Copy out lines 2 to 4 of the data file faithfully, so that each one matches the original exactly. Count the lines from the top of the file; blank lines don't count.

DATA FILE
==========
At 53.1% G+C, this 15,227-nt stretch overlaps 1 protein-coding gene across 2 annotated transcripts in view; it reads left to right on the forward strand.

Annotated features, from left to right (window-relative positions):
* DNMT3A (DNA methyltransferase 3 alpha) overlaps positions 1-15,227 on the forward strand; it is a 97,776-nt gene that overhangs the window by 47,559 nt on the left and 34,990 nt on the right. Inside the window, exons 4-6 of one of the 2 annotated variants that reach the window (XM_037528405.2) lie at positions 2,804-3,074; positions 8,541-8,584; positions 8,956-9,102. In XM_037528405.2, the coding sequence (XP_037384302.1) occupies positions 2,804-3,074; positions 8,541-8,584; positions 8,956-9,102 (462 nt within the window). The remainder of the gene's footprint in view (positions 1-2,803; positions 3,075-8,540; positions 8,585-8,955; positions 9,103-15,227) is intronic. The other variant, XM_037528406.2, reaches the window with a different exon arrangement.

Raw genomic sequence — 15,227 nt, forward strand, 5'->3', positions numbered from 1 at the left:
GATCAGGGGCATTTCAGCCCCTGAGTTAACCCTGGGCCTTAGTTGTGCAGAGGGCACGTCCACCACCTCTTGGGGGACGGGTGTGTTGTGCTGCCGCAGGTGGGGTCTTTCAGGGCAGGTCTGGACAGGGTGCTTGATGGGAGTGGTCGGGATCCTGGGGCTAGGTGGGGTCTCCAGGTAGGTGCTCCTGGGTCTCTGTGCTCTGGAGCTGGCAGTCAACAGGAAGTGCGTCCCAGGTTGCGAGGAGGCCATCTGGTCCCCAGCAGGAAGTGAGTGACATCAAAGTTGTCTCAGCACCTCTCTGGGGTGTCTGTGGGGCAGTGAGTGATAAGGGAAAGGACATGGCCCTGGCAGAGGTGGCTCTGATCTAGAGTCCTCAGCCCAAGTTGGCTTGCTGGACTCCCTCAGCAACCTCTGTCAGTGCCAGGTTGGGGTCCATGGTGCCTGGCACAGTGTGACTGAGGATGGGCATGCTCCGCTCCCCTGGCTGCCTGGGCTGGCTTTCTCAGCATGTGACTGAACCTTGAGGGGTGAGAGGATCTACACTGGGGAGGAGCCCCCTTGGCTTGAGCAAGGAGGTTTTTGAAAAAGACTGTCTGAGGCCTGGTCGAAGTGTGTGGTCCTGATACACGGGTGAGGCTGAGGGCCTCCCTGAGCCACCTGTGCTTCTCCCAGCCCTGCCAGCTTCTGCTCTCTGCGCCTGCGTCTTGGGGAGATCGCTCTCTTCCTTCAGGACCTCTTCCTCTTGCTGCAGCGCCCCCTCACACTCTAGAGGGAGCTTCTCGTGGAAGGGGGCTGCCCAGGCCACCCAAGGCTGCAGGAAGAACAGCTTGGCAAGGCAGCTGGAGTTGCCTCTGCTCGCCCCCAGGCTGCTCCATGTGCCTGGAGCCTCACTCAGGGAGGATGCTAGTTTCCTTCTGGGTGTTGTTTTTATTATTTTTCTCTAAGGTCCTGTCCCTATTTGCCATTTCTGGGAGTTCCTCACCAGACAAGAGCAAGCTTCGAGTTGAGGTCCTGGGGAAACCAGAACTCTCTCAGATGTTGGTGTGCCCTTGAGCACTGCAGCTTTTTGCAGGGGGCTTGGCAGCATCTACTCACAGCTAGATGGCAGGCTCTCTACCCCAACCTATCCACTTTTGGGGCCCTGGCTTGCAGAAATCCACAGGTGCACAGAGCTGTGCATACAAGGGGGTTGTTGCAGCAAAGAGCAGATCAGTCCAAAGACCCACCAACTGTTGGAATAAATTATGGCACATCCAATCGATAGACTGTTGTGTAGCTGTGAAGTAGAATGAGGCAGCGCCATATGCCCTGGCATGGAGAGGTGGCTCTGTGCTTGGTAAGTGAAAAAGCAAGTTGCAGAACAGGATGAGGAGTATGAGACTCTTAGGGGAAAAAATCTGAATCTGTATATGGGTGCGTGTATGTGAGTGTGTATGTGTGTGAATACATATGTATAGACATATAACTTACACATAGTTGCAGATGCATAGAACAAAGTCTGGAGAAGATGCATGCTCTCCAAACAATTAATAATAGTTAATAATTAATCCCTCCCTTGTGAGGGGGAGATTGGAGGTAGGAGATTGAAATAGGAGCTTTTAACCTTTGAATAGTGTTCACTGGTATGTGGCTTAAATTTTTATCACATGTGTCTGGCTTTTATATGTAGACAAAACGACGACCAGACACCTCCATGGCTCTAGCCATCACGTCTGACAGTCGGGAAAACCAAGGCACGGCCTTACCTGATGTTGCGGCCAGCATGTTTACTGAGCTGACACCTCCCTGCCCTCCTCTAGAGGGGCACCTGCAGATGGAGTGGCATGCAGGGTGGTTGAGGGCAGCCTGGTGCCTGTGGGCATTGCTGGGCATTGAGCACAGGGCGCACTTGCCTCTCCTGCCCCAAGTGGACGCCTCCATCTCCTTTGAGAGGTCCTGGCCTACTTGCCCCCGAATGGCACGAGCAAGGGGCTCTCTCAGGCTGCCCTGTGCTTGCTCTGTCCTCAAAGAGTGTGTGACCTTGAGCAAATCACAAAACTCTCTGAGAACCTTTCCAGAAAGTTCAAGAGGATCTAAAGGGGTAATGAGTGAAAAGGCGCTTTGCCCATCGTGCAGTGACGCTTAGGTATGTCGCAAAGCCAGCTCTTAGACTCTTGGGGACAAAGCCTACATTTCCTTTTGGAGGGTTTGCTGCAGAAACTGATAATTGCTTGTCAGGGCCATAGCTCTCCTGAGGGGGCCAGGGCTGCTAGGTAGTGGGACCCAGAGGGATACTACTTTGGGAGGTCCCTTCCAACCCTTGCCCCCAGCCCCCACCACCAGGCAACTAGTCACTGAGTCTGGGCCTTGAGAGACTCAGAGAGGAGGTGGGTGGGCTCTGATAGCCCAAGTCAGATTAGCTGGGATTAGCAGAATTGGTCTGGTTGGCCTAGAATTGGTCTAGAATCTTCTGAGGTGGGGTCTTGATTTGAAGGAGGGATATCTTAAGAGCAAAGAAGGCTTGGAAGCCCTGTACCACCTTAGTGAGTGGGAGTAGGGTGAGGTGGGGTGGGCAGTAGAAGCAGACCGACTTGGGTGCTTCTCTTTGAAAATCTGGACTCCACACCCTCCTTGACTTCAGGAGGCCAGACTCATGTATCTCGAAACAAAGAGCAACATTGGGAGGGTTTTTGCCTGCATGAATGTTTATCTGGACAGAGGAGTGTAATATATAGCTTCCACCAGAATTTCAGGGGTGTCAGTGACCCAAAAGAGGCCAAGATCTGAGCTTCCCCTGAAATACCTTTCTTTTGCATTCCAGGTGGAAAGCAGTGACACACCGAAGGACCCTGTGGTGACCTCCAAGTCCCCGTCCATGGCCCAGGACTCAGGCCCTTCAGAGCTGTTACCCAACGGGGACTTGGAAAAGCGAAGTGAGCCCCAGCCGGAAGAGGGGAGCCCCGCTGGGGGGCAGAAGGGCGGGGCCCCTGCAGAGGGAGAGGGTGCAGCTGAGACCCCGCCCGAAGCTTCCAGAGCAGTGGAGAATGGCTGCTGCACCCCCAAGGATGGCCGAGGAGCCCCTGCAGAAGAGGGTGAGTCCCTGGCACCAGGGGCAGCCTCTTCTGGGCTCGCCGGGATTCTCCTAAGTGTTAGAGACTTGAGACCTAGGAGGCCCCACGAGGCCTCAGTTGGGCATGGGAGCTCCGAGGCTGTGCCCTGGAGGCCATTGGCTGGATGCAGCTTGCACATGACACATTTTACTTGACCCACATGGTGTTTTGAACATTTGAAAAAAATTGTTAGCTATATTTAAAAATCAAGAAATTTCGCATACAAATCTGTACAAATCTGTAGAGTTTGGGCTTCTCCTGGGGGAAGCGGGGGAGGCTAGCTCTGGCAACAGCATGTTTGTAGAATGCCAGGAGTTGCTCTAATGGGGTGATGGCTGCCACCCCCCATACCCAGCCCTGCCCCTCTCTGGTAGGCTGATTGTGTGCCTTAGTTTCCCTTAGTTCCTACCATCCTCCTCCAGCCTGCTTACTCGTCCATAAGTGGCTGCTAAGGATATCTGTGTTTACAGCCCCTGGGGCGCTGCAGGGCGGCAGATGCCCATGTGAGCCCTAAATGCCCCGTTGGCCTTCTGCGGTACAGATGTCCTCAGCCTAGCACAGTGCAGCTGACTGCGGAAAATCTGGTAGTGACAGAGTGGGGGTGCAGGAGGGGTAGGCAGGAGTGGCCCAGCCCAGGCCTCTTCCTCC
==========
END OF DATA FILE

Annotated features, from left to right (window-relative positions):
* DNMT3A (DNA methyltransferase 3 alpha) overlaps positions 1-15,227 on the forward strand; it is a 97,776-nt gene that overhangs the window by 47,559 nt on the left and 34,990 nt on the right. Inside the window, exons 4-6 of one of the 2 annotated variants that reach the window (XM_037528405.2) lie at positions 2,804-3,074; positions 8,541-8,584; positions 8,956-9,102. In XM_037528405.2, the coding sequence (XP_037384302.1) occupies positions 2,804-3,074; positions 8,541-8,584; positions 8,956-9,102 (462 nt within the window). The remainder of the gene's footprint in view (positions 1-2,803; positions 3,075-8,540; positions 8,585-8,955; positions 9,103-15,227) is intronic. The other variant, XM_037528406.2, reaches the window with a different exon arrangement.

Raw genomic sequence — 15,227 nt, forward strand, 5'->3', positions numbered from 1 at the left: